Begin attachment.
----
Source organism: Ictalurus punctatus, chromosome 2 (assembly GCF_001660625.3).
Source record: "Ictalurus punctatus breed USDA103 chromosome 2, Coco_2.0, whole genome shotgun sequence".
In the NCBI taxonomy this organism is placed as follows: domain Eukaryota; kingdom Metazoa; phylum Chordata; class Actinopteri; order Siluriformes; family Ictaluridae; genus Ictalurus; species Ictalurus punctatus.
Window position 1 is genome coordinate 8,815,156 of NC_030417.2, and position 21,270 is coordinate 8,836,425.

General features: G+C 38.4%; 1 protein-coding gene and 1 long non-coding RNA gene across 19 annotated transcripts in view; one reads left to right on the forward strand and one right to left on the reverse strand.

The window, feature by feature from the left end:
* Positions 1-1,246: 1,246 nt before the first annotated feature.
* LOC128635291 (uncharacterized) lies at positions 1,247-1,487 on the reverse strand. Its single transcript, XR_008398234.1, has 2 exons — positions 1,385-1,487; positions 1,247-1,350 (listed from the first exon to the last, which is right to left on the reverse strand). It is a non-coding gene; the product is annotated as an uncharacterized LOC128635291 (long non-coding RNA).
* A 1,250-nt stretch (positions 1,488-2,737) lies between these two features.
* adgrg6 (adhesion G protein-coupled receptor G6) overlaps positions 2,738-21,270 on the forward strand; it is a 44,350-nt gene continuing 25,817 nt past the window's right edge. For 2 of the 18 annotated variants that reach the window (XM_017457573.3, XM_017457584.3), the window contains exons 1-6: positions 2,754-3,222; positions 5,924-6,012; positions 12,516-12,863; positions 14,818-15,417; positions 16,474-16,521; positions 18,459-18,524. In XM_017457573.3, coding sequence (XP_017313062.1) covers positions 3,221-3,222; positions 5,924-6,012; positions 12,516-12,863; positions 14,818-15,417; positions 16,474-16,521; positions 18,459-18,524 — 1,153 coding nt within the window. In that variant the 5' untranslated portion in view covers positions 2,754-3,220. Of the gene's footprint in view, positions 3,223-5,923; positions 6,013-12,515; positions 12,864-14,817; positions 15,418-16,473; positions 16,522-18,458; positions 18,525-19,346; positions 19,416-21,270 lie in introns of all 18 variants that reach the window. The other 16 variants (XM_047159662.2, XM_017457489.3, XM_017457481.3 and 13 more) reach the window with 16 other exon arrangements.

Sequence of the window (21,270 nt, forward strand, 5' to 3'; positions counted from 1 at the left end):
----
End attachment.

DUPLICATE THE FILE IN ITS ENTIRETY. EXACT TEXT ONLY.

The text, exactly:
Source organism: Ictalurus punctatus, chromosome 2 (assembly GCF_001660625.3).
Source record: "Ictalurus punctatus breed USDA103 chromosome 2, Coco_2.0, whole genome shotgun sequence".
In the NCBI taxonomy this organism is placed as follows: domain Eukaryota; kingdom Metazoa; phylum Chordata; class Actinopteri; order Siluriformes; family Ictaluridae; genus Ictalurus; species Ictalurus punctatus.
Window position 1 is genome coordinate 8,815,156 of NC_030417.2, and position 21,270 is coordinate 8,836,425.

General features: G+C 38.4%; 1 protein-coding gene and 1 long non-coding RNA gene across 19 annotated transcripts in view; one reads left to right on the forward strand and one right to left on the reverse strand.

The window, feature by feature from the left end:
* Positions 1-1,246: 1,246 nt before the first annotated feature.
* LOC128635291 (uncharacterized) lies at positions 1,247-1,487 on the reverse strand. Its single transcript, XR_008398234.1, has 2 exons — positions 1,385-1,487; positions 1,247-1,350 (listed from the first exon to the last, which is right to left on the reverse strand). It is a non-coding gene; the product is annotated as an uncharacterized LOC128635291 (long non-coding RNA).
* A 1,250-nt stretch (positions 1,488-2,737) lies between these two features.
* adgrg6 (adhesion G protein-coupled receptor G6) overlaps positions 2,738-21,270 on the forward strand; it is a 44,350-nt gene continuing 25,817 nt past the window's right edge. For 2 of the 18 annotated variants that reach the window (XM_017457573.3, XM_017457584.3), the window contains exons 1-6: positions 2,754-3,222; positions 5,924-6,012; positions 12,516-12,863; positions 14,818-15,417; positions 16,474-16,521; positions 18,459-18,524. In XM_017457573.3, coding sequence (XP_017313062.1) covers positions 3,221-3,222; positions 5,924-6,012; positions 12,516-12,863; positions 14,818-15,417; positions 16,474-16,521; positions 18,459-18,524 — 1,153 coding nt within the window. In that variant the 5' untranslated portion in view covers positions 2,754-3,220. Of the gene's footprint in view, positions 3,223-5,923; positions 6,013-12,515; positions 12,864-14,817; positions 15,418-16,473; positions 16,522-18,458; positions 18,525-19,346; positions 19,416-21,270 lie in introns of all 18 variants that reach the window. The other 16 variants (XM_047159662.2, XM_017457489.3, XM_017457481.3 and 13 more) reach the window with 16 other exon arrangements.

Sequence of the window (21,270 nt, forward strand, 5' to 3'; positions counted from 1 at the left end):